Here's a flash experiment of mine; the seed was a typo in someone else's manuscript, changing the  phrase "shallow water" into "willow water". Any odd phrasing comes from a bit of an experimental game in attempt to not use any single word more than once. I can say more on this kind of thing in a later post; imposing artificial constraints like that sometimes can form interesting  results.

Strip slender branches of bark, soak in pure spring water. Mix lustrous hair, salty tears. Two drops fresh blood, three pages torn from your journal. All into the cauldron, slowly simmering, leaving air thickly scented;  decaying pulp, moist earth, echoes.

Plant a bough entwined with another stolen lock, bloody tooth. Pour hallowed willow tonic, whisper prayers to beloved memories.

No matter if it fails to take root. From my dungeon more eyelashes, skin, bones, and humours still to be harvested, and  salty flow from eyes that once held devotion.

If you want to see what others do with this format, there are plenty of options. The talented Andrea Trask has collections of short-short horror and erotica. The enigmatic Johannes Punkt has a blog in which he publishes delightfully varied and strange pieces of his own fiction. Many can be read in a small handful of minutes, but will leave you thinking.

Want to try it yourself and need some inspiration? Head over to the Google+ social network and drop in on Becket Moorby's Flash Fiction Project, where you'll find prompts, contests, and a vibrant community of writers.

This post is, after all, in praise of brevity, so I'll practice a touch of what I preach and leave you for now. AV friends, expect more technology later in the week. Writers, keep writing and readers keep reading.

Wednesday, May 1, 2013

Roadshow, roadshow

Last week and this two technology reps hit New York with their roadshows; Sapphire Marketting last week and SYMCO this. I managed time for a very quick visit to each, and saw a handful of interesting things.
For those who don't know the  nice folk at Sapphire, they're reps for several major tech manufacturers, including Crestron, Vaddio, Tripplite, Delta (the displays, not the faucets) and others. Symco reps Savant Systems, Barco, SVSI, Biamp, and different others.  

With the big Infocomm tradeshow just around the corner this is a tiny bit of an off time to be checking out new products. There was a handful of hardware I'd not  seen in person as of yet, including the EasyUSB line from Vaddio (more on this later), but there wasn't a wow, gee-whiz, crazy innovation that would knock your socks off - unless, of course, your socks are knocked off by seeing one of Sapphire's familiar faces don a motorcycle helmet and do some variant of the Harlem Shake. If that's the case, I suggest you invest in some sock-garters. To the best of my knowledge, nobody at Symco did the Harlem Shake. Whether that's a point in favor of Sapphire or a point for Symco is, I suppose, a question for the reader.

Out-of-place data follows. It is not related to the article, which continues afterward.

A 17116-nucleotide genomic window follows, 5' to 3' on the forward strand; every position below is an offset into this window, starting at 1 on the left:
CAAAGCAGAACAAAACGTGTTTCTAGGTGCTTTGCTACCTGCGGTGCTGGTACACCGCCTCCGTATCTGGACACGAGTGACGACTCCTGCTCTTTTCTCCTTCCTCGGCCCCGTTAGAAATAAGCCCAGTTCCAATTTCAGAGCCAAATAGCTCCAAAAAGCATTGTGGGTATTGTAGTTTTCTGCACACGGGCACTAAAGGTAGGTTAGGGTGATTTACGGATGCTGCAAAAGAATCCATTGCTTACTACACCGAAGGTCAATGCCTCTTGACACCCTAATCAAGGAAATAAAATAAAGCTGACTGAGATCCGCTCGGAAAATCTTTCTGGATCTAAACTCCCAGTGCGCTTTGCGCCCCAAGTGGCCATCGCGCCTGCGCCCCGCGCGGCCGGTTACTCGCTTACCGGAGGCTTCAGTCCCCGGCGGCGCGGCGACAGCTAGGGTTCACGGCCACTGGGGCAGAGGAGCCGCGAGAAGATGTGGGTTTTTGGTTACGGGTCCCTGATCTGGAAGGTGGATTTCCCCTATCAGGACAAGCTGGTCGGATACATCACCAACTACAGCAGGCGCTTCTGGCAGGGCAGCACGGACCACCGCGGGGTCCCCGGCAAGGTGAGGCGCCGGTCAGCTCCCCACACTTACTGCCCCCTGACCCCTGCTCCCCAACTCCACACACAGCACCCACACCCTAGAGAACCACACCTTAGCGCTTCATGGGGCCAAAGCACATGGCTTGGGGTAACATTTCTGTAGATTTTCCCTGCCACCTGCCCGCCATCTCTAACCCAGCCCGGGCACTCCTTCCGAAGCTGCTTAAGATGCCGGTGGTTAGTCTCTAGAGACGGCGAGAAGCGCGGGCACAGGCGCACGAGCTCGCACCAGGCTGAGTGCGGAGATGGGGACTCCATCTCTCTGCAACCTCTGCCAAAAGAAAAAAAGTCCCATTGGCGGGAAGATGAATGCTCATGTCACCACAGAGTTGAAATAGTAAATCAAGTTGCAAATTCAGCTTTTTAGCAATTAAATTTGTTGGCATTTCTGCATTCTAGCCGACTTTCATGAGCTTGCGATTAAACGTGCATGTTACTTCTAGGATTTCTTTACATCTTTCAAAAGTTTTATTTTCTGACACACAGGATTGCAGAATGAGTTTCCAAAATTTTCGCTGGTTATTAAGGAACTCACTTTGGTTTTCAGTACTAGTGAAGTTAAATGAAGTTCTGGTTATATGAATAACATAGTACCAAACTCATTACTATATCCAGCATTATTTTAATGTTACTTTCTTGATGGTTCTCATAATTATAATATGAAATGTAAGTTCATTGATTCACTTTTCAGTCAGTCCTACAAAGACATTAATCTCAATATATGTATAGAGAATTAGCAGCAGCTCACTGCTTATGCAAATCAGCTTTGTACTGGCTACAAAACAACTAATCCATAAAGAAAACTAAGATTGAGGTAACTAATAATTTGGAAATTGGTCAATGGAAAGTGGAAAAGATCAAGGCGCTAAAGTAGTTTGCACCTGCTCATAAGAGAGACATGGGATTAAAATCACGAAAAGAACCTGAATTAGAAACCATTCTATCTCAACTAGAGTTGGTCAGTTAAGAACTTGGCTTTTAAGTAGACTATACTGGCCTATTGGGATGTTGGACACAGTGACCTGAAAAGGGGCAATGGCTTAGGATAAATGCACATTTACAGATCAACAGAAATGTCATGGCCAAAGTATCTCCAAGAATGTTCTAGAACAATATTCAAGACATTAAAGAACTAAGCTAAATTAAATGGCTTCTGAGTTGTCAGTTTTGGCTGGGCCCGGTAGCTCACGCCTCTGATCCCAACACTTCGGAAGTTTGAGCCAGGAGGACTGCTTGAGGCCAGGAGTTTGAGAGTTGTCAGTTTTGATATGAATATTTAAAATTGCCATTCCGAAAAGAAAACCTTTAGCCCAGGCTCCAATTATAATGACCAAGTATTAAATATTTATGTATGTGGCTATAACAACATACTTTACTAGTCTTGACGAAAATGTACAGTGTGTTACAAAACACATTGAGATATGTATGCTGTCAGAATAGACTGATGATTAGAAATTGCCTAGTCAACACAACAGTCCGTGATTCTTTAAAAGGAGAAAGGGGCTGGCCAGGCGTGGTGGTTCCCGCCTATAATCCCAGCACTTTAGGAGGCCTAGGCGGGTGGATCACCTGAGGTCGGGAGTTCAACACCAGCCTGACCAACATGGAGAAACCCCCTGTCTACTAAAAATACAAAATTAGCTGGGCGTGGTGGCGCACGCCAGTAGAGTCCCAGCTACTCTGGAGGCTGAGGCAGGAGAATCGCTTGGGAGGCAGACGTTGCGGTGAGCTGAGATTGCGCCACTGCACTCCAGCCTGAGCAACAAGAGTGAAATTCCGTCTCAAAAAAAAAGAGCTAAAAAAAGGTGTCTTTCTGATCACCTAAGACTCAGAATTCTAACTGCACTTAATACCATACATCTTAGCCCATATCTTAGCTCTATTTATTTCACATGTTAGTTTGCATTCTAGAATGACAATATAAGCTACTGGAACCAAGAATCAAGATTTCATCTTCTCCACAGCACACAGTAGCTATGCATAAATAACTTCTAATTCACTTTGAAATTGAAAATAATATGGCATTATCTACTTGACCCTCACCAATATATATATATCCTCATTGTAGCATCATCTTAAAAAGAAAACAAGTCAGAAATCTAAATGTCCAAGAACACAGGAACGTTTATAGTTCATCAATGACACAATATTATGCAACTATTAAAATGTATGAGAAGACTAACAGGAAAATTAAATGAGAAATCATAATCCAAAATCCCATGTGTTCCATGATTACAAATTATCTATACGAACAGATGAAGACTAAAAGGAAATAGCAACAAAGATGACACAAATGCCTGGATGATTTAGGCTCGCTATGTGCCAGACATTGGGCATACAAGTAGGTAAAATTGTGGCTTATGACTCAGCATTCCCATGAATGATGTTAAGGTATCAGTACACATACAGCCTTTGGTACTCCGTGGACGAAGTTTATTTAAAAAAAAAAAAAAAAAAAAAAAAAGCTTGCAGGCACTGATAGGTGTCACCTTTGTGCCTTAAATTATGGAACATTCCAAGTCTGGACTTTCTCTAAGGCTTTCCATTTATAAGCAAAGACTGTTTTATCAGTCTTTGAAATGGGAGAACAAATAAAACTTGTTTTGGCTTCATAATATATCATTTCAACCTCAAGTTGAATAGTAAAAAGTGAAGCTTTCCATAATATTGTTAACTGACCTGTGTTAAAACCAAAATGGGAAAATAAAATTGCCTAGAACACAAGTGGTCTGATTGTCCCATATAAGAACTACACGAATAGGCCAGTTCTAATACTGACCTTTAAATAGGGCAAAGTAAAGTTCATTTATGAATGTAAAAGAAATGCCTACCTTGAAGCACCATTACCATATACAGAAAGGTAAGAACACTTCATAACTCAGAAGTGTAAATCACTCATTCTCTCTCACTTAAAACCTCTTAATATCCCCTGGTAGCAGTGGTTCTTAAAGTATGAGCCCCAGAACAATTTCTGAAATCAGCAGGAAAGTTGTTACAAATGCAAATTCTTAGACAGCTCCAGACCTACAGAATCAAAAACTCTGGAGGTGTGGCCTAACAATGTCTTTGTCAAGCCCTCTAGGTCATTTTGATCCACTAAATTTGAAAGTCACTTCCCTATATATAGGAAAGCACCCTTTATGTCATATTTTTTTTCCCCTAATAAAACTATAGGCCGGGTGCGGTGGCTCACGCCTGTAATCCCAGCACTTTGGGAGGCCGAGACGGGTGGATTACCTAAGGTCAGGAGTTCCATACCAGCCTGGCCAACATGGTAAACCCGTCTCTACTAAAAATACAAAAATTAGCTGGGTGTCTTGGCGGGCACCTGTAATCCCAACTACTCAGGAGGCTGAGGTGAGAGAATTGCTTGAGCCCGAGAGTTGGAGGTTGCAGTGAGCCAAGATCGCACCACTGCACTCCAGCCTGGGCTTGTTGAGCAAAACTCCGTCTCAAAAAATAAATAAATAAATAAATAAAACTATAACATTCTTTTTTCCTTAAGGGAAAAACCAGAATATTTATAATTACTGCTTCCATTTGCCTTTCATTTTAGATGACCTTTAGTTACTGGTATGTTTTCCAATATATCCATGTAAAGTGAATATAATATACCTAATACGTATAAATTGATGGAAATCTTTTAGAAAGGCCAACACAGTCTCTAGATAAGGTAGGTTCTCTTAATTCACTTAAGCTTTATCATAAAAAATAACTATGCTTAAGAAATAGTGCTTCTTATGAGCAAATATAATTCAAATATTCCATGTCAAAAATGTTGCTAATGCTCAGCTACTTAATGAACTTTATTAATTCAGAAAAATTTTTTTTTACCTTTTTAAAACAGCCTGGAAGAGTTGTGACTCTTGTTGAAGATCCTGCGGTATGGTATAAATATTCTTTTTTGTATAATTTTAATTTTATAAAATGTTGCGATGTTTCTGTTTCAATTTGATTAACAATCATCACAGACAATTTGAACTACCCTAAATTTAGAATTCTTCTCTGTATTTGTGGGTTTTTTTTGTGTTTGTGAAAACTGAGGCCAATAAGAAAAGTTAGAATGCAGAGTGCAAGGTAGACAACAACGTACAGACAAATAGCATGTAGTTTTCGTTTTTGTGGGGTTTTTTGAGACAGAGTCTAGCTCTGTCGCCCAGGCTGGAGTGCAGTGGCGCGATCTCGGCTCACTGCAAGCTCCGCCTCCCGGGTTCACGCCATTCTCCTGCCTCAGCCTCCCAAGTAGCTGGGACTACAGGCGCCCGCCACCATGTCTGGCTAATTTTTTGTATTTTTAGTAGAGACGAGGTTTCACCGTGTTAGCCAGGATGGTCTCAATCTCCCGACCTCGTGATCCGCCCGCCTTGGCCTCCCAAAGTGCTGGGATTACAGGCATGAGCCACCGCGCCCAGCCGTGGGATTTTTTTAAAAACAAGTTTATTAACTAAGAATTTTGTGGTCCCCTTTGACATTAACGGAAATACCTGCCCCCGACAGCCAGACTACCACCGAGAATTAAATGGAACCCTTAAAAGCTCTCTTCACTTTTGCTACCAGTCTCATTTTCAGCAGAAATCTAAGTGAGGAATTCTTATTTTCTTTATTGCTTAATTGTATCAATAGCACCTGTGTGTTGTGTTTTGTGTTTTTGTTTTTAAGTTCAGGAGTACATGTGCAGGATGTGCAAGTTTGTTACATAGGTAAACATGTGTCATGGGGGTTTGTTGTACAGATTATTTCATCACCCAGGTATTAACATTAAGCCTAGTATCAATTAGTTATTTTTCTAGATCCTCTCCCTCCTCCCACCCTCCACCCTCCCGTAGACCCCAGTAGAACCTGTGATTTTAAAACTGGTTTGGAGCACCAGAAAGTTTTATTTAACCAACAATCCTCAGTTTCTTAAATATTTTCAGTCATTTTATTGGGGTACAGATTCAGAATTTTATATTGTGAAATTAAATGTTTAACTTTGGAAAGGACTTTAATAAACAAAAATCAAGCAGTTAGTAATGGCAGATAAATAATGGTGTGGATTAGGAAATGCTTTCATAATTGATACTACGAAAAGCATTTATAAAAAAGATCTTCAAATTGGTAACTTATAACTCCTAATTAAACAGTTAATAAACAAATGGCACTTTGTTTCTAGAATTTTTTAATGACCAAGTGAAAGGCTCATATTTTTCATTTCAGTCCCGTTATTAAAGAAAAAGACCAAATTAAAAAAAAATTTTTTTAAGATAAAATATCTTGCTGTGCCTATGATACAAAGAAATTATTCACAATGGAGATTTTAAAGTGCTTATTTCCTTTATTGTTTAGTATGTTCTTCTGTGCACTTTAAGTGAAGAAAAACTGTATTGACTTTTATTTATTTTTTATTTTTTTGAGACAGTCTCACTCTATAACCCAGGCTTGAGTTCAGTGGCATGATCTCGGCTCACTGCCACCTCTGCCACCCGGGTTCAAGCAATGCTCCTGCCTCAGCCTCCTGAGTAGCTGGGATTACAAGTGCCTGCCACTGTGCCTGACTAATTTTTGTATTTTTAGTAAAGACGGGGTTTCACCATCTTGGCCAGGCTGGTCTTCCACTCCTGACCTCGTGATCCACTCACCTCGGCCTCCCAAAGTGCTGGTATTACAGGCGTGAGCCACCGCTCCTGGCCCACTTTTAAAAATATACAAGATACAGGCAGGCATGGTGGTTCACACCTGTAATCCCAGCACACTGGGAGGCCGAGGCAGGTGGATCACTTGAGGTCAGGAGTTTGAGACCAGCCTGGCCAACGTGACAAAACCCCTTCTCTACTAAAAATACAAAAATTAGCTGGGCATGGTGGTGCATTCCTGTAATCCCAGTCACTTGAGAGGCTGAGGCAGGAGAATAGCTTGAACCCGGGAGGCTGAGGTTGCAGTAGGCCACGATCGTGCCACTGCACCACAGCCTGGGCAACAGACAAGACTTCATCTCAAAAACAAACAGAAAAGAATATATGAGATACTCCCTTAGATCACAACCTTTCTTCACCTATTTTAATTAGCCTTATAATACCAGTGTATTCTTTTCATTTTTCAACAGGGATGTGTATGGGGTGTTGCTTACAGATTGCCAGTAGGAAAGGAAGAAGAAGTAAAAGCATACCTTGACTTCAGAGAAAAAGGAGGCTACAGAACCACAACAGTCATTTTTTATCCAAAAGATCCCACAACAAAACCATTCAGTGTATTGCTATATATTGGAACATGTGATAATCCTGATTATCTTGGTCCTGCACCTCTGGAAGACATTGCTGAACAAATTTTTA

I'd caught demos of Cybertouch and Delta Displays recently (see earlier post), so I didn't dwell on those at the Sapphire event. It was a treat to see Vaddio in person, especially with some of their new products destined for use in a current project of mine. They have some very nice quality high-definition pan-tilt-zoom cameras and digital mic arrays in their "EasyUSB" line as well as an audio/video to USB (or H.264) encoder called the AVBridge. Why would you want to do such a thing? So you could use a software-based conference solution (Lync, Jabber, etc) or recording solution in a conference room. It's not always the best solution, but it can be a very attractive option for organizations with existing unified communications infrastructure to leverage. More on that in a later post. The products, of course, have the quality I expect from Vaddio.

Next door to Vaddio was MondoPad. Their product is a flat-panel display with integrated camera, microphone, speakers, and PC with both interactive whiteboarding and collaborative software. There were smartphone apps and videoconferencing (SIP and h.323). When I asked about a better camera for a larger room (it's a 55" display; you're not necessarily going to be right on top of it) the rep nodded next door at Vadio.

Coincidentally, Symco also had an all-in-one PC/multitouch flatpanel/VTC endpoint from Clary.icon. Like MondoPad, the Clari.icon product had an integrated PC, high-definition camera, mic, speakers, interactive whiteboard software, etc. Where MondoPad has a slight edge is with the inclusion of a second WiFi radio. Why two? One points at the network for internet access and videoconferencing while the other can be used with smartphone screen capture and control apps. A cranky wifi at the event space hampered the demo of Clary.icon's remote control app with considerable lag. While this  clearly appeared to be a network issue rather than a problem inherent in the device it did highlight what a thoughtful design choice the second WiFi radio is.

Other products over the two days? I'll confess to not stopping by Crestron as I'm fairly up-to-date with their offerings, having gone so far as to specify the new 64x64 DM switch. They also offered a brief introductory class to the "smart objects" in their newly updated programming environment (relabeled from Core3 to alleviate confusion with their 3 series processors).  There were also some very nice architectural items at Sapphire, including this groovy LCD lift which would be a great fit for a conference table in a high-end boardroom. Someone else had already articulated my wish before I got there: an option for an HDBaseT LCD taking its power along with video and control over the single Cat5. Not today, but perhaps someday soon.

Again at the Symco side I got my first in-person look at Savant Systems' switching solutions. I'd already been introduced to their control options which use an Apple Mac Mini as a host and iOS devices as control interfaces. It's a very nice thought, but for many applications the absence of support for non-Apple platforms (so far!) is a bit of a deal-breaker. A 12x12 switcher fits into a 3RU box (compare 4RU for an AMX Enova 8x8 or 16x16, 4 for a Crestron 8x8, and 7 for a Crestron 16x16). They were showing off local HDMI inputs and outputs along with a tiling card that switched sources in up to five tiles (in what seemed to be fixed configurations). The switching was very slow, but that might have been a matter of the physical configuration; they'd taken the output of the tile processor to the display rather than use it as another switcher input and send a "regular" output to the display. This means that, in addition to negotiating EDID and the HDCP and the like, the tiling processor might have had to recalculate with each switch. I'd like to see the unit in action before judging any farther (and they tell me that it's much, much faster if configured correctly). It's clear that Savant wants to compete in the same space as Crestron and AMX.

There is, of course, more to discuss about some of these. Look for more details on Vaddio, on Savant, on SVSI (not mentioned in this post).